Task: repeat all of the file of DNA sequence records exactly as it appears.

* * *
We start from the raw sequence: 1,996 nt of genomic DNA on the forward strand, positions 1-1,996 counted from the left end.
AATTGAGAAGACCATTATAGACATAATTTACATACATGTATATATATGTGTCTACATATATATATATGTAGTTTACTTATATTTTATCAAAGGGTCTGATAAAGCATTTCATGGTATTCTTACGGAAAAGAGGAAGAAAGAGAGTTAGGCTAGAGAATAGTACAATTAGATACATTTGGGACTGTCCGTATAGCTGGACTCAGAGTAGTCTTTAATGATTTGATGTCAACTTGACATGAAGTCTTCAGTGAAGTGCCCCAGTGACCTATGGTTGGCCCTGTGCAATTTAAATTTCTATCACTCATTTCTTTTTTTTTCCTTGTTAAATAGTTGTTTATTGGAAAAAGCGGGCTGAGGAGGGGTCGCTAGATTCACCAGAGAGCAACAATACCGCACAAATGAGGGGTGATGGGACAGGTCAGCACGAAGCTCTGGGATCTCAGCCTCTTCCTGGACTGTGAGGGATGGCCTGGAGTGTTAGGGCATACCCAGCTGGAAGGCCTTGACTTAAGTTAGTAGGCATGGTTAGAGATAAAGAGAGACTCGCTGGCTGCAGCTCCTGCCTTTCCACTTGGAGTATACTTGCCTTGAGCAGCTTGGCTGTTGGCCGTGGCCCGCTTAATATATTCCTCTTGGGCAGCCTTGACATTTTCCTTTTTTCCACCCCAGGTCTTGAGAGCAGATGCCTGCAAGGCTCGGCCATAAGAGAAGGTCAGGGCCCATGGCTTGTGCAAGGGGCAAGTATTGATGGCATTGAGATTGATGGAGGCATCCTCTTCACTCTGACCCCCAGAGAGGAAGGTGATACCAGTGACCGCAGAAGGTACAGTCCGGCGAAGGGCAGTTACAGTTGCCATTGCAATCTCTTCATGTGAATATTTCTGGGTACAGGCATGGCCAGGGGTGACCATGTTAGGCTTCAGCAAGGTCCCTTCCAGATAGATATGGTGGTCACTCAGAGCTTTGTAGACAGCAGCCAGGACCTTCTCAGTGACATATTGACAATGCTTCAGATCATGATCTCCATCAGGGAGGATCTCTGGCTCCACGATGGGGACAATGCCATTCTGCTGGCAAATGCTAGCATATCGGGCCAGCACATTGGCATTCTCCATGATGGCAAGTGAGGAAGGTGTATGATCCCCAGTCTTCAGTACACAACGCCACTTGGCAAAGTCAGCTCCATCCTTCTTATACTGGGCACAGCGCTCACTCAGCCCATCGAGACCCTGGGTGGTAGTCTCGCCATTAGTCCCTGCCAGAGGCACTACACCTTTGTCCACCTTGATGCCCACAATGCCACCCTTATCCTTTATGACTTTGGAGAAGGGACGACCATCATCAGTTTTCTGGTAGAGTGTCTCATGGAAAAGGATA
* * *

We start from the raw sequence: 1,996 nt of genomic DNA on the forward strand, positions 1-1,996 counted from the left end.
AATTGAGAAGACCATTATAGACATAATTTACATACATGTATATATATGTGTCTACATATATATATATGTAGTTTACTTATATTTTATCAAAGGGTCTGATAAAGCATTTCATGGTATTCTTACGGAAAAGAGGAAGAAAGAGAGTTAGGCTAGAGAATAGTACAATTAGATACATTTGGGACTGTCCGTATAGCTGGACTCAGAGTAGTCTTTAATGATTTGATGTCAACTTGACATGAAGTCTTCAGTGAAGTGCCCCAGTGACCTATGGTTGGCCCTGTGCAATTTAAATTTCTATCACTCATTTCTTTTTTTTTCCTTGTTAAATAGTTGTTTATTGGAAAAAGCGGGCTGAGGAGGGGTCGCTAGATTCACCAGAGAGCAACAATACCGCACAAATGAGGGGTGATGGGACAGGTCAGCACGAAGCTCTGGGATCTCAGCCTCTTCCTGGACTGTGAGGGATGGCCTGGAGTGTTAGGGCATACCCAGCTGGAAGGCCTTGACTTAAGTTAGTAGGCATGGTTAGAGATAAAGAGAGACTCGCTGGCTGCAGCTCCTGCCTTTCCACTTGGAGTATACTTGCCTTGAGCAGCTTGGCTGTTGGCCGTGGCCCGCTTAATATATTCCTCTTGGGCAGCCTTGACATTTTCCTTTTTTCCACCCCAGGTCTTGAGAGCAGATGCCTGCAAGGCTCGGCCATAAGAGAAGGTCAGGGCCCATGGCTTGTGCAAGGGGCAAGTATTGATGGCATTGAGATTGATGGAGGCATCCTCTTCACTCTGACCCCCAGAGAGGAAGGTGATACCAGTGACCGCAGAAGGTACAGTCCGGCGAAGGGCAGTTACAGTTGCCATTGCAATCTCTTCATGTGAATATTTCTGGGTACAGGCATGGCCAGGGGTGACCATGTTAGGCTTCAGCAAGGTCCCTTCCAGATAGATATGGTGGTCACTCAGAGCTTTGTAGACAGCAGCCAGGACCTTCTCAGTGACATATTGACAATGCTTCAGATCATGATCTCCATCAGGGAGGATCTCTGGCTCCACGATGGGGACAATGCCATTCTGCTGGCAAATGCTAGCATATCGGGCCAGCACATTGGCATTCTCCATGATGGCAAGTGAGGAAGGTGTATGATCCCCAGTCTTCAGTACACAACGCCACTTGGCAAAGTCAGCTCCATCCTTCTTATACTGGGCACAGCGCTCACTCAGCCCATCGAGACCCTGGGTGGTAGTCTCGCCATTAGTCCCTGCCAGAGGCACTACACCTTTGTCCACCTTGATGCCCACAATGCCACCCTTATCCTTTATGACTTTGGAGAAGGGACGACCATCATCAGTTTTCTGGTAGAGTGTCTCATGGAAAAGGATA